• Adopt “opioid sparing strategies” whenever possible
  • Avoid opioids in combination with sedatives
  • Continually monitor obese patients — no matter what dosage of opioids are used in their treatment

To help protect the safety of obese patients at every stage of treatment, we offer the following tips and recommendations.



  • Conduct an anesthesiology consult at least one day prior to surgery
  • Assess the patients for sleep apnea-polysomnography
  • Instruct the patient to quit smoking at least six weeks before surgery


  • Use regional blocks as a sole anesthetic technique
  • Use intraoperative capnography for monitoring of respiration
  • Place patients in a non-supine posture during extubation and recovery
  • Resume use of positive airway pressure device


  • Use pulse oximetry for every patient with clinically significant obesity and/or if OSA was suspected during assessment
  • Set alarms for less than 90% saturation for 10 seconds
  • Treatment postop hypoxemia with early nasal intermittent positive pressure ventilation (NIPPV)
  • Don’t rely entirely on intermittent “spot checks” of oxygenation (pulse oximetry) and ventilation (nursing assessment) to recognize indications of drug-induced respiratory depression in the postoperative period
  • Continuously monitor oxygenation and  ventilation of all obese patients receiving opioids postoperatively should be used
  • Use capnography in patients requiring supplemental oxygen

Because they face an increased risk of suffering life-threatening OSA while receiving post-surgical opioids, obese patients should always be continuously monitored. Continuous electronic monitoring of obese patients is among the key ways that caregivers can protect obese patients from OSA-and steer clear of the potentially high costs of litigation and extended hospital stays that can result from OSA.

Maureen F. Cooney, DNP, FNP-BC, is a nurse practitioner in pain management at Westchester Medical Center, Valhalla, NY. Denise Sullivan, MSN, ANP-BC, is a nurse practitioner in pain management at Jacobi Medical Center, Bronx, NY.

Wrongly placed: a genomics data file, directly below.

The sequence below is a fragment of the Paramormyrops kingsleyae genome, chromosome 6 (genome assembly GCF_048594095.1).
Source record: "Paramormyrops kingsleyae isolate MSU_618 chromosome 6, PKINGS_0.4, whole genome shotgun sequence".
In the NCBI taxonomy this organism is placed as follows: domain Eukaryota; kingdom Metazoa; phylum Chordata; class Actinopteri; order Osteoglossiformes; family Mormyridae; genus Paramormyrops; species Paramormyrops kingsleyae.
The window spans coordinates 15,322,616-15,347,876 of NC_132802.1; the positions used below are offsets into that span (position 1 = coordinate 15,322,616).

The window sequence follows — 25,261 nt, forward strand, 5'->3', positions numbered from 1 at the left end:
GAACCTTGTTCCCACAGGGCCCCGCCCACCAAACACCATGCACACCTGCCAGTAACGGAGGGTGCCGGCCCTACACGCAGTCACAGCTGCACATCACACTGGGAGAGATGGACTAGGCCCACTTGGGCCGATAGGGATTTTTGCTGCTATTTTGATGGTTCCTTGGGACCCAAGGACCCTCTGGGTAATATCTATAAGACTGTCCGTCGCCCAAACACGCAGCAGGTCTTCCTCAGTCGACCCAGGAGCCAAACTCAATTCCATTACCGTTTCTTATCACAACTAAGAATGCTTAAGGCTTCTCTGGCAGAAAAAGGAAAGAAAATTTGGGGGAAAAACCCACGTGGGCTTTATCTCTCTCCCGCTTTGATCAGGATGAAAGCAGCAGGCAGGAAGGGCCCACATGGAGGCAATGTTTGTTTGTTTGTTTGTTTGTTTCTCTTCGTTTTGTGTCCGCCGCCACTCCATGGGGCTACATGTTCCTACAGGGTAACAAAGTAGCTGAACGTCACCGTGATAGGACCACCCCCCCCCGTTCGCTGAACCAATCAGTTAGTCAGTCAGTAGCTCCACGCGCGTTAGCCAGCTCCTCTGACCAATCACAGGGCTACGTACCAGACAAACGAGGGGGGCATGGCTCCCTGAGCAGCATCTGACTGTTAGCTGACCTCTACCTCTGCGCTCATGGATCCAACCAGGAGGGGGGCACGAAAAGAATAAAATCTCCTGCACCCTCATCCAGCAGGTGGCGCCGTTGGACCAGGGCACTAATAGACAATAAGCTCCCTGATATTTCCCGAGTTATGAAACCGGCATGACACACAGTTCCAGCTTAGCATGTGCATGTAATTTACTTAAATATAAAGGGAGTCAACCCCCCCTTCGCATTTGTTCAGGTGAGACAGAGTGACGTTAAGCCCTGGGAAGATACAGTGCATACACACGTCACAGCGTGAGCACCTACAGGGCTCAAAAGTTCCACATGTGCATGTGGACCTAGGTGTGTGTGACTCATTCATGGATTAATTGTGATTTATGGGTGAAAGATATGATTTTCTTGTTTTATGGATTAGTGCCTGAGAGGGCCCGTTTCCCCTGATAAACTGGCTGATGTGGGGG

Opioid Safety, Respiratory Compromise

Top 10 Opioid Safety Articles in 2014

Of the more than 125 articles we posted in 2014, below are 10 of the most read and most discussed articles on opioid safety (order is by publication date).

As you read through these articles, please ask yourself – has a new standard of care been established requiring continuous electronic monitoring by hospitals of all patients receiving opioids? Read More

Opioid Safety, Practices & Tips, Respiratory Compromise

“Keep It On” Campaign: 8 Tips for Ensuring Children are Monitored Safely

By Lynn Razzano RN, MSN, ONCC Clinical Nurse Consultant for PPAHS

The Physician-Patient Alliance for Health & Safety was recently contacted by a mother whose one-year-old baby boy tragically passed away. The boy suffered from leukemia, had a successful bone marrow transplant, and had received fentanyl and methadone. Although monitored with a pulse oximeter, his nurses had difficulty keeping the monitor on his finger (they had used tape), which caused the oximeter to false alarm frequently and the alarms to be turned down. Read More

Respiratory Compromise

What Does New CMS Guidance on Monitoring Post-Operative Patients Receiving Opioids Mean for Hospital Practice?

by Michael Wong, JD (Executive Director, Physician-Patient Alliance for Health & Safety)

[This article first appeared in Patient Safety & Quality Healthcare. To read the full article, please click here.]

In its guidance, “Requirements for Hospital Medication Administration, Particularly Intravenous (IV) Medications and Post-Operative Care of Patients Receiving IV Opioids,” CMS explains the reason behind the issue for this guidance:

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Opioid Safety, Respiratory Compromise

The Good and Bad News for Patients Receiving Opioids: Physician-Patient Alliance Presents Survey Results at International Anesthesia Research Society Annual Conference

At the International Anesthesia Research Society annual conference, which took place May 17-20, 2014, the Physician-Patient Alliance for Health & Safety presented results from the first national survey of patient-controlled analgesia (PCA) practice. The survey results showed good news and bad news for patients receiving opioids. Read More